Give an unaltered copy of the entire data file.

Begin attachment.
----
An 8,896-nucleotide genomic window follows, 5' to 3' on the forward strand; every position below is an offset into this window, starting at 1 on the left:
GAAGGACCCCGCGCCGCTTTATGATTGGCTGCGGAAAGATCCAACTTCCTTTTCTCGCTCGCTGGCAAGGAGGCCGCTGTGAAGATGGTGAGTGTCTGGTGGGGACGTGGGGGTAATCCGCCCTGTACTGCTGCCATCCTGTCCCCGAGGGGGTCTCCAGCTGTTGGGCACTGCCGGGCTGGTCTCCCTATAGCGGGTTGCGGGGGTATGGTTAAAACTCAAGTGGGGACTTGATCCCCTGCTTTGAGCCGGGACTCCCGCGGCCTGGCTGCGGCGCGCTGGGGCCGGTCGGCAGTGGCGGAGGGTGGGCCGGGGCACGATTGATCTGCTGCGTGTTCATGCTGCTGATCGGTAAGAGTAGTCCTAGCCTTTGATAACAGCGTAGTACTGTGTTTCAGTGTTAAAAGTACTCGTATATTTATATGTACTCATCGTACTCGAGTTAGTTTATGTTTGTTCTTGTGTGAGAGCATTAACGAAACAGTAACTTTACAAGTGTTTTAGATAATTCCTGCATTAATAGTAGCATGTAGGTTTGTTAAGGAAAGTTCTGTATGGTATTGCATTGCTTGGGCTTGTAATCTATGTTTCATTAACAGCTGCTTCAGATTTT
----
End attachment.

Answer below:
An 8,896-nucleotide genomic window follows, 5' to 3' on the forward strand; every position below is an offset into this window, starting at 1 on the left:
GAAGGACCCCGCGCCGCTTTATGATTGGCTGCGGAAAGATCCAACTTCCTTTTCTCGCTCGCTGGCAAGGAGGCCGCTGTGAAGATGGTGAGTGTCTGGTGGGGACGTGGGGGTAATCCGCCCTGTACTGCTGCCATCCTGTCCCCGAGGGGGTCTCCAGCTGTTGGGCACTGCCGGGCTGGTCTCCCTATAGCGGGTTGCGGGGGTATGGTTAAAACTCAAGTGGGGACTTGATCCCCTGCTTTGAGCCGGGACTCCCGCGGCCTGGCTGCGGCGCGCTGGGGCCGGTCGGCAGTGGCGGAGGGTGGGCCGGGGCACGATTGATCTGCTGCGTGTTCATGCTGCTGATCGGTAAGAGTAGTCCTAGCCTTTGATAACAGCGTAGTACTGTGTTTCAGTGTTAAAAGTACTCGTATATTTATATGTACTCATCGTACTCGAGTTAGTTTATGTTTGTTCTTGTGTGAGAGCATTAACGAAACAGTAACTTTACAAGTGTTTTAGATAATTCCTGCATTAATAGTAGCATGTAGGTTTGTTAAGGAAAGTTCTGTATGGTATTGCATTGCTTGGGCTTGTAATCTATGTTTCATTAACAGCTGCTTCAGATTTT